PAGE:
I recently had an opportunity to visit NASA’s Jet Propulsion Laboratory (JPL), while on a visit to my youngest child, a student at the California Institute of Technology (Caltech) in Pasadena. What began in the 1930’s with a bunch of Caltech students testing rockets they’d built from cheap engine parts has blossomed into NASA’s chief center for the construction and operation of robotic planetary spacecraft.
In 1957, with the Soviet Union’s launch of Sputnik, the first artificial earth orbit spacecraft, the space race was on, spurring the formation of NASA by the USA in 1958. Though it is now a part of NASA, the Jet Propulsion Laboratory predates it by 22 years, and its early work consisted of building rockets and missiles for the military. Now, federally funded but operated by Caltech, it is at the cutting edge of spacecraft technology.
Arriving at the JPL campus at the foot of the San Gabriel Mountains one is immediately aware that this is a secure area, with government issued ID required, as well as prearranged sign-up for an authorized tour. Set on 177 acres, with about 6,000 employees, the Jet Propulsion Laboratory is a unique scientific community with its own police force, complete with NASA insignia and “rover crossing” street signs. Beneath shade umbrellas at an outdoor café employees sip coffee and talk science.
One of the highlights of the tour was a visit to a glassed-in observation deck overlooking a vast “cleanroom” where spacecraft are constructed. With more stringent requirements than a surgeon’s operating room, cleanroom workers go through a rigorous cleansing process involving shoe cleaning and an air shower to remove as much dirt, shed hair, dead skin cells and other detritus as possible. Then, depending on the level of cleanliness required for the current project, they don either a “bunny suit” which covers the whole body or a gown, cap and shoe covers. Automated particle counters constantly monitor the number of microscopic particles in the cleanroom air to make sure that these meet certain requirements. Extraordinary measures are taken to minimize contaminants because the spacecraft being constructed need to operate effectively and reliably in space. If they encounter problems, help is not exactly around the corner. For spacecraft with life-seeking probes, it is particularly important to avoid contaminants from Earth that could be mistaken for signs of extraterrestrial life, and we do not want to contaminate the celestial objects we explore with terrestrial life forms.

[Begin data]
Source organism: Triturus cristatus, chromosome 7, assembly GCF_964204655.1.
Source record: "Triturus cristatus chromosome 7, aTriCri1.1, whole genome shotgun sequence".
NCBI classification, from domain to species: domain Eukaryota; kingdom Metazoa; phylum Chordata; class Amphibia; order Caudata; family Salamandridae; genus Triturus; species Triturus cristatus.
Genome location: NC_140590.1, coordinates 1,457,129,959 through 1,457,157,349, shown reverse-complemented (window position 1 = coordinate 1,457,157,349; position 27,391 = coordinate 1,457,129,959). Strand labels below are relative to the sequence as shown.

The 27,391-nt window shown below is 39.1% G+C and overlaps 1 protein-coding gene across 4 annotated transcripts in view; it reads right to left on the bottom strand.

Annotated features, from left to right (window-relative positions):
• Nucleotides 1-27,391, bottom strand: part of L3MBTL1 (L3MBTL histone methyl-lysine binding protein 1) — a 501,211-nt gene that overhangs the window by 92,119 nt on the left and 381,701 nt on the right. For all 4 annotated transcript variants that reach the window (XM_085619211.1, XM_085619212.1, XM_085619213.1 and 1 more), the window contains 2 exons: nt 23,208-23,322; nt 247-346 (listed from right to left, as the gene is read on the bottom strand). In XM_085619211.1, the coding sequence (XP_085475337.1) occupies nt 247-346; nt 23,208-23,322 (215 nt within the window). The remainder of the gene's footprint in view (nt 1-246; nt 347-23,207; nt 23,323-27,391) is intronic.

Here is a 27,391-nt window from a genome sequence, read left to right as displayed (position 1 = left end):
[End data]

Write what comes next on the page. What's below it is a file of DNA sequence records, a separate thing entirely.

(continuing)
Workers in the cleanroom also wear metal wires to ground them so they don’t transmit damaging electrostatic shocks to the sensitive equipment. When not in use, this equipment is further protected by foil covers to prevent shock. For testing the equipment, there is also a cage-like section of the cleanroom that is shielded from stray radio waves that could confound the tests.
The cleanroom we visited is the one where the Mars rover Curiosity was built before its launch in November 2011. JPL also has a full size replica of Curiosity on display, along with a video documenting the “Seven minutes of terror” involved in its successful landing on Mars in August, 2013. On the model of Curiosity I noticed a palette of colors, and discovered that this is used to test the accuracy of the colors of the digital photos taken by the rover. It is important for the colors to be accurate as these help identify the substances analyzed by the rover’s soil-sampling equipment.
Because it would take too long (14 minutes) for instructions from Earth to reach the rover, the spacecraft has a primitive “brain” for navigation, with two built-in eyes providing accurate depth perception. Instead of the solar panels used in previous spacecraft, Curiosity is powered by nuclear batteries so it can last longer and is not dependent on access to the sun, as this can be a problem in dust storms and during the Martian night.
Perhaps most thrilling was my visit to the mission control room where the various spacecraft are tracked. This is the room seen in TV coverage of Curiosity’s successful landing, with jubilant employees and banks of monitors in the background. It is the control center for NASA’s Deep Space Network, the world’s largest and most sensitive scientific telecommunication system. This consists of an international array of giant radio antennas that supports interplanetary spacecraft missions and a few that orbit Earth. These antennas are positioned in California, Spain and Australia, providing constant communication as our planet rotates. Mission control is our major link to exploration beyond our home planet, our window on new images and discoveries that help us understand our universe. As I left the Jet Propulsion Lab I wondered what new ventures its creative minds have in store for us and what new frontiers it has yet to explore.
Copyright © Amanda Jermyn